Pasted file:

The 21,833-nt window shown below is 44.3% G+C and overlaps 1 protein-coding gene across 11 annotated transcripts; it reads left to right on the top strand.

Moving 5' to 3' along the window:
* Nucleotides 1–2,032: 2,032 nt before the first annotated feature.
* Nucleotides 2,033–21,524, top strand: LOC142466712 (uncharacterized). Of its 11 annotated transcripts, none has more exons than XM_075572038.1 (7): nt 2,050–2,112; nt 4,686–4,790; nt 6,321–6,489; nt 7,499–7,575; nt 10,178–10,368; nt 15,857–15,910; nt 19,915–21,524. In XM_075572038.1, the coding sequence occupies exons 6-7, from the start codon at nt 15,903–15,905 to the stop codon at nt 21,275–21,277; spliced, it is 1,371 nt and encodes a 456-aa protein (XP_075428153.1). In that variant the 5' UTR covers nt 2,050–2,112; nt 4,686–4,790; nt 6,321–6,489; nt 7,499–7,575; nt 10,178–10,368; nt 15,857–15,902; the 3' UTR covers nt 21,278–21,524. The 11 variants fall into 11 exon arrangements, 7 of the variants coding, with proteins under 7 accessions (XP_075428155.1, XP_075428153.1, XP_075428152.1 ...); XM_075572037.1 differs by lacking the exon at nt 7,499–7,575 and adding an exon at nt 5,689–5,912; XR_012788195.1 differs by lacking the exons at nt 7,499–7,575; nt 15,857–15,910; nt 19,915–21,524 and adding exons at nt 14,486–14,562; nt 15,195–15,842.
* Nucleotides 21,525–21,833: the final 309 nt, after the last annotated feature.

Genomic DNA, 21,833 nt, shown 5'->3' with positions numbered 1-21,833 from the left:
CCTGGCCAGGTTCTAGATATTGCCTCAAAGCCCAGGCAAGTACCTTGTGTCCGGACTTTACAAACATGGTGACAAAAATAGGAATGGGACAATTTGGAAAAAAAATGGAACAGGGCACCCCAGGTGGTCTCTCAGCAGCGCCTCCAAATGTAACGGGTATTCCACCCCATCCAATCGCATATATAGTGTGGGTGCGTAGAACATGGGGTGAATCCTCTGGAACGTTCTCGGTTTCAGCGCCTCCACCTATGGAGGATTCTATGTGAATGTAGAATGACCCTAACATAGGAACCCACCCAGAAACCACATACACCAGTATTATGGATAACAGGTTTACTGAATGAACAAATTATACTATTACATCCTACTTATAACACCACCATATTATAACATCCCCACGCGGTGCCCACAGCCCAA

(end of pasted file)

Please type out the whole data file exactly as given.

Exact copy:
The 21,833-nt window shown below is 44.3% G+C and overlaps 1 protein-coding gene across 11 annotated transcripts; it reads left to right on the top strand.

Moving 5' to 3' along the window:
* Nucleotides 1–2,032: 2,032 nt before the first annotated feature.
* Nucleotides 2,033–21,524, top strand: LOC142466712 (uncharacterized). Of its 11 annotated transcripts, none has more exons than XM_075572038.1 (7): nt 2,050–2,112; nt 4,686–4,790; nt 6,321–6,489; nt 7,499–7,575; nt 10,178–10,368; nt 15,857–15,910; nt 19,915–21,524. In XM_075572038.1, the coding sequence occupies exons 6-7, from the start codon at nt 15,903–15,905 to the stop codon at nt 21,275–21,277; spliced, it is 1,371 nt and encodes a 456-aa protein (XP_075428153.1). In that variant the 5' UTR covers nt 2,050–2,112; nt 4,686–4,790; nt 6,321–6,489; nt 7,499–7,575; nt 10,178–10,368; nt 15,857–15,902; the 3' UTR covers nt 21,278–21,524. The 11 variants fall into 11 exon arrangements, 7 of the variants coding, with proteins under 7 accessions (XP_075428155.1, XP_075428153.1, XP_075428152.1 ...); XM_075572037.1 differs by lacking the exon at nt 7,499–7,575 and adding an exon at nt 5,689–5,912; XR_012788195.1 differs by lacking the exons at nt 7,499–7,575; nt 15,857–15,910; nt 19,915–21,524 and adding exons at nt 14,486–14,562; nt 15,195–15,842.
* Nucleotides 21,525–21,833: the final 309 nt, after the last annotated feature.

Genomic DNA, 21,833 nt, shown 5'->3' with positions numbered 1-21,833 from the left:
CCTGGCCAGGTTCTAGATATTGCCTCAAAGCCCAGGCAAGTACCTTGTGTCCGGACTTTACAAACATGGTGACAAAAATAGGAATGGGACAATTTGGAAAAAAAATGGAACAGGGCACCCCAGGTGGTCTCTCAGCAGCGCCTCCAAATGTAACGGGTATTCCACCCCATCCAATCGCATATATAGTGTGGGTGCGTAGAACATGGGGTGAATCCTCTGGAACGTTCTCGGTTTCAGCGCCTCCACCTATGGAGGATTCTATGTGAATGTAGAATGACCCTAACATAGGAACCCACCCAGAAACCACATACACCAGTATTATGGATAACAGGTTTACTGAATGAACAAATTATACTATTACATCCTACTTATAACACCACCATATTATAACATCCCCACGCGGTGCCCACAGCCCAA